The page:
Automation for Manufacturing: 3 Key Opportunities to Drive Manufacturing Efficiency
The Industrial Internet of Things (IIoT) has become a buzzword these last few years. However, that doesn’t necessarily mean that every manufacturer has been able to take full advantage of all it has to offer. Here are three key opportunities to bring innovation to product design and production utilizing automated manufacturing
From large manufacturing plants run almost entirely by robots, to small companies looking to improve a few key production processes, industrial process automation is changing the face of manufacturing in ways that were previously unimaginable. However, finding the best approach to digitally transform and automate a business can be particularly challenging for those companies producing highly complex products and facing demanding regulatory requirements. In the end, it comes down to two questions for manufacturers: What are the biggest opportunities for my organization? And, how can we implement them?
The potential of digital transformation in the manufacturing industry expands to the entire organization – everything from R&D to product design to production and supply chain management. Adopting automation on a smaller scale, following a step-by-step approach therefore makes sense. Let’s zero in on product design and production and look at three examples where automation efforts in the manufacturing process resulted in an improved product design, lower costs and a higher level of product quality.
Scale up with design-for-automation
Focusing on getting production up and running before turning attention to automation for manufacturing can have inherent challenges – like when a manufacturer discovers the product it is making is not compatible with its automation systems, resulting in costly changes. Furthermore, when a manufacturer needs to verify and validate a manual assembly process and then an automated assembly process, their qualification costs can double. Design-for-Automation can help to avoid these problems and ensure a smooth transition from prototype to production.
The goal of Design-For-Automation is to plan for automation in the initial phases of product design. While the design team is still in the initial concept stage, the automation team can simultaneously begin testing different parts on the manufacturing floor. Are cameras able to identify the components? Can a robot pick it up? How does it work with the robot feeder system, vibratory inbound and the conveyer belt? Changes such as color, markers or additional mount systems and holders are easy to do early on, but can cost ten times more once production has started. The best practice is to evaluate the automation solution during the initial, small quantities of pre-production and then optimize it as it goes along.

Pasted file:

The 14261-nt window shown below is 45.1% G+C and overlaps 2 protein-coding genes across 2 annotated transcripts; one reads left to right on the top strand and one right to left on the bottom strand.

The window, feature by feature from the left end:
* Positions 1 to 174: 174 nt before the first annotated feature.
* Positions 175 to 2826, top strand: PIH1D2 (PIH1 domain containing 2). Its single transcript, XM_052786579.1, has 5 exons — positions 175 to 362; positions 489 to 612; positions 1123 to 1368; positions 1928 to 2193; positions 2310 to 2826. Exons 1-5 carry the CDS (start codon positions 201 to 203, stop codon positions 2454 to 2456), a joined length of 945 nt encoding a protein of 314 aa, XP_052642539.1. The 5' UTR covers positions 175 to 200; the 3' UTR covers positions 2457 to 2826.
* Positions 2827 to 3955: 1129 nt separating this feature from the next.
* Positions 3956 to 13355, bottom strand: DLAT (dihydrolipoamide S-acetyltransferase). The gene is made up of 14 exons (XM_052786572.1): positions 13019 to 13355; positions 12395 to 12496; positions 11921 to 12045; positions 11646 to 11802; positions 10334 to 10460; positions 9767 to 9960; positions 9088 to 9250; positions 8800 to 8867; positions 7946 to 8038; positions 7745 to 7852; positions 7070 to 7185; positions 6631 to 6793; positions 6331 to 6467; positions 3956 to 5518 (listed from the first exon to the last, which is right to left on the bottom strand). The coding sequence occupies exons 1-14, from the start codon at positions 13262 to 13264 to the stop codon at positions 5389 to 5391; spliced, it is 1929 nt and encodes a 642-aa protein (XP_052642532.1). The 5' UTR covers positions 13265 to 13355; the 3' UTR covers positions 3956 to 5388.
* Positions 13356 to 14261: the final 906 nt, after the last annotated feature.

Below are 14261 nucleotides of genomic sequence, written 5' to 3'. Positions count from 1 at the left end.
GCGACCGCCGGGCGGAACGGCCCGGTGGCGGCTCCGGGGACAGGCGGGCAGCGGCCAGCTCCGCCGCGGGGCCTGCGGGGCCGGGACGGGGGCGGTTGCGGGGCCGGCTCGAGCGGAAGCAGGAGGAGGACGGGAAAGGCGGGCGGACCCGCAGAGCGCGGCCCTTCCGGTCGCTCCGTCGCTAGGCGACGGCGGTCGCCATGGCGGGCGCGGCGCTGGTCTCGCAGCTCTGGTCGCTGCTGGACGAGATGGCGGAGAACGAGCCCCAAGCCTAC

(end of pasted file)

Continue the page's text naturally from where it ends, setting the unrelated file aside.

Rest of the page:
Launching with automation for manufacturing also allows for a speedy ramp-up in volume if demand increases faster than expected – with significantly less labor demand and redundancy implementation for multiple assembly lines. How would this work in practice? Let’s look at the design and manufacturing of a beverage vending machine. In order to ramp-up the production volume, the manufacturer worked with Plexus to automate the manufacturing solution. A key focus was placed on the assembly of the pumps, which distribute the different beverages. As each vending machine contained multiple pumps, the manual assembly was overly time consuming. Design and production teams worked in tandem to develop an automated system to optimize the process, with robots picking, placing and assembling the pumps more efficiently and with a higher level of precision. This high level of automation made it possible to ramp-up the volume by reducing assembly time and costs and making the overall production more efficient. It also allowed the customer to achieve the targeted price point for the vending machines.